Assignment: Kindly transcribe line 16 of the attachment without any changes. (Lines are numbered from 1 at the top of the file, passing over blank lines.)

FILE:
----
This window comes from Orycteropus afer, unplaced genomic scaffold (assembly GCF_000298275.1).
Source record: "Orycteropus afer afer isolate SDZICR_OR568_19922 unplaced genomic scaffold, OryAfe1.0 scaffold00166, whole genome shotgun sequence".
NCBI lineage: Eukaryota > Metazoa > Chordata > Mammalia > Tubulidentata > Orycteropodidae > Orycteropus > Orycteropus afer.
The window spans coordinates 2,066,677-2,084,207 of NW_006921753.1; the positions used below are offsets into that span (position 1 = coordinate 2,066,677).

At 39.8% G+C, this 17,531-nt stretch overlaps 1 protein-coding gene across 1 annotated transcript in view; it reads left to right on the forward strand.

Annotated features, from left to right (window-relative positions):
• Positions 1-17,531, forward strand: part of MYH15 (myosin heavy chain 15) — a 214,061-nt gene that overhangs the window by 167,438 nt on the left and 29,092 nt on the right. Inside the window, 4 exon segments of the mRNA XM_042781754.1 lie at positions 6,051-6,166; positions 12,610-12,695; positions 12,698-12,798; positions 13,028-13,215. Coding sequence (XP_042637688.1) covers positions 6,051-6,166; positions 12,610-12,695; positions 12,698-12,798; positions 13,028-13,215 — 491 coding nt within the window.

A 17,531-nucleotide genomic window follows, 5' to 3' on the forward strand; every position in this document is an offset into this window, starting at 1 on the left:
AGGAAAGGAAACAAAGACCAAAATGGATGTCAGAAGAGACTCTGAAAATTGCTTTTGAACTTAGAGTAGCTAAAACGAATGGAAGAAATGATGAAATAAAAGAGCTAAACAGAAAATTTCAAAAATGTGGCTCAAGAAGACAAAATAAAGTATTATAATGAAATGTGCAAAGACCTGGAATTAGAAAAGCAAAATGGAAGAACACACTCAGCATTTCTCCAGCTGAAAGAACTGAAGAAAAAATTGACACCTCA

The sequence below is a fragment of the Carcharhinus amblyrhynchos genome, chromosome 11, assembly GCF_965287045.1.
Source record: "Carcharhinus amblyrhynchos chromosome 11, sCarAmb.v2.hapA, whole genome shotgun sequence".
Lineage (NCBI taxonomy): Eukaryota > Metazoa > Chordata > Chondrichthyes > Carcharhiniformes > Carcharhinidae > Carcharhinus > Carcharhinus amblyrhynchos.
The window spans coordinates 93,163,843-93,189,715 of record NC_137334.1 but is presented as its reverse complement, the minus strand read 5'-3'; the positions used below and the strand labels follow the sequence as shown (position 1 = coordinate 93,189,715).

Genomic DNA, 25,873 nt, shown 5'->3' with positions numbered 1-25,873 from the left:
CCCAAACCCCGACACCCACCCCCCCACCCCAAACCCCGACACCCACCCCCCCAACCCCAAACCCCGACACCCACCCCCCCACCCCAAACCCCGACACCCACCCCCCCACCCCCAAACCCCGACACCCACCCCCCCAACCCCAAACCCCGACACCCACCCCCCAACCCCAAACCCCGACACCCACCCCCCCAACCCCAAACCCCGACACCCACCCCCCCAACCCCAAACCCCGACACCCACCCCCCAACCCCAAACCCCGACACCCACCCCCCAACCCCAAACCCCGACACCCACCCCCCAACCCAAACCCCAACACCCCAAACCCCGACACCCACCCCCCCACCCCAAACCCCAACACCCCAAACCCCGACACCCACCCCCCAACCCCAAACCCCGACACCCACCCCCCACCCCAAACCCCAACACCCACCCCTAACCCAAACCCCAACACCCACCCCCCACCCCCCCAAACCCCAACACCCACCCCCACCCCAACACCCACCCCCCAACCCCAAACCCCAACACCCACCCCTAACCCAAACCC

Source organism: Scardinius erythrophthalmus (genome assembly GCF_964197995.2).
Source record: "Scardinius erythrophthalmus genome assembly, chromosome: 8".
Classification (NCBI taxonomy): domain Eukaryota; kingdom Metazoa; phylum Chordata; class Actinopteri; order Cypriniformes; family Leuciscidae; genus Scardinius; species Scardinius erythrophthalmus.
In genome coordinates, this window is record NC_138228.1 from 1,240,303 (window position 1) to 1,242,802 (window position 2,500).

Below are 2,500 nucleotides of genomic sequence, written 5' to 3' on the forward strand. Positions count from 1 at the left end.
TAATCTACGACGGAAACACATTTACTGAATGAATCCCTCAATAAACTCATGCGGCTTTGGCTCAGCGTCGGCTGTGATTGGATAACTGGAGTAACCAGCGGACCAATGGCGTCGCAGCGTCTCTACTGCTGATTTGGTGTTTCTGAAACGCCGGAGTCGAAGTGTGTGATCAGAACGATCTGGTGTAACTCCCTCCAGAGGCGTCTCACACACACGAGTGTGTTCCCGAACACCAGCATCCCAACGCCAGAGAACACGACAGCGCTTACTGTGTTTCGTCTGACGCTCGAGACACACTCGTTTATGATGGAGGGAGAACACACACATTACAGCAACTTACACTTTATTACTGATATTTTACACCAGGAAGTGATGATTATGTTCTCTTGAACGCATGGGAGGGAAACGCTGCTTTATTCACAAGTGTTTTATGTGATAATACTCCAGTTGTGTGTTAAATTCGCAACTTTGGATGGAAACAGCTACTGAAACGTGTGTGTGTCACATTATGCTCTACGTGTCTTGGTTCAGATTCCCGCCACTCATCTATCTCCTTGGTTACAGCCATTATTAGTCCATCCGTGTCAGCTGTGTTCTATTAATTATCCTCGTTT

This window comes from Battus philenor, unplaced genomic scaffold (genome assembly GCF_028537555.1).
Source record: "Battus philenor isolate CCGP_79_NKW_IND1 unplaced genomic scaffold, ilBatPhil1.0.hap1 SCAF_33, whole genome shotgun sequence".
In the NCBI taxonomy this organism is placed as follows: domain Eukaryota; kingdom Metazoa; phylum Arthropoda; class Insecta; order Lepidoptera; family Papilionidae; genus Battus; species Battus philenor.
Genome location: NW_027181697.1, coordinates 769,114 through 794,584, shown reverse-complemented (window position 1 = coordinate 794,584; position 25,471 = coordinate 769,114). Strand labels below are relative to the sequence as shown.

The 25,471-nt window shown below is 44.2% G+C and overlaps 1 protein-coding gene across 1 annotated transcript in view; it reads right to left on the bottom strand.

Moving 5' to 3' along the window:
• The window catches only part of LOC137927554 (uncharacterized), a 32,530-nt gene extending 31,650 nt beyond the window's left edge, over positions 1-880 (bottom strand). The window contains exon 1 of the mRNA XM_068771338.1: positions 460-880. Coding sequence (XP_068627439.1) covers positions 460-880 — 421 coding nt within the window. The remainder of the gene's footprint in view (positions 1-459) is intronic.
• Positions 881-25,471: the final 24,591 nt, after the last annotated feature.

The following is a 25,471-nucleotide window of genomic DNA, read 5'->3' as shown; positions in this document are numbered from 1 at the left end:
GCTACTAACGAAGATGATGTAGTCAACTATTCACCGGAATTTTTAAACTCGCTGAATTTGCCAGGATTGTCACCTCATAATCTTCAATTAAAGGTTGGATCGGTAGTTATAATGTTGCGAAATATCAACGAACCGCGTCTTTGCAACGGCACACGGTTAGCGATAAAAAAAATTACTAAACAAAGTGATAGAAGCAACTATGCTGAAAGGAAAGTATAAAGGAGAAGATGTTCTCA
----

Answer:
Source organism: Scardinius erythrophthalmus (genome assembly GCF_964197995.2).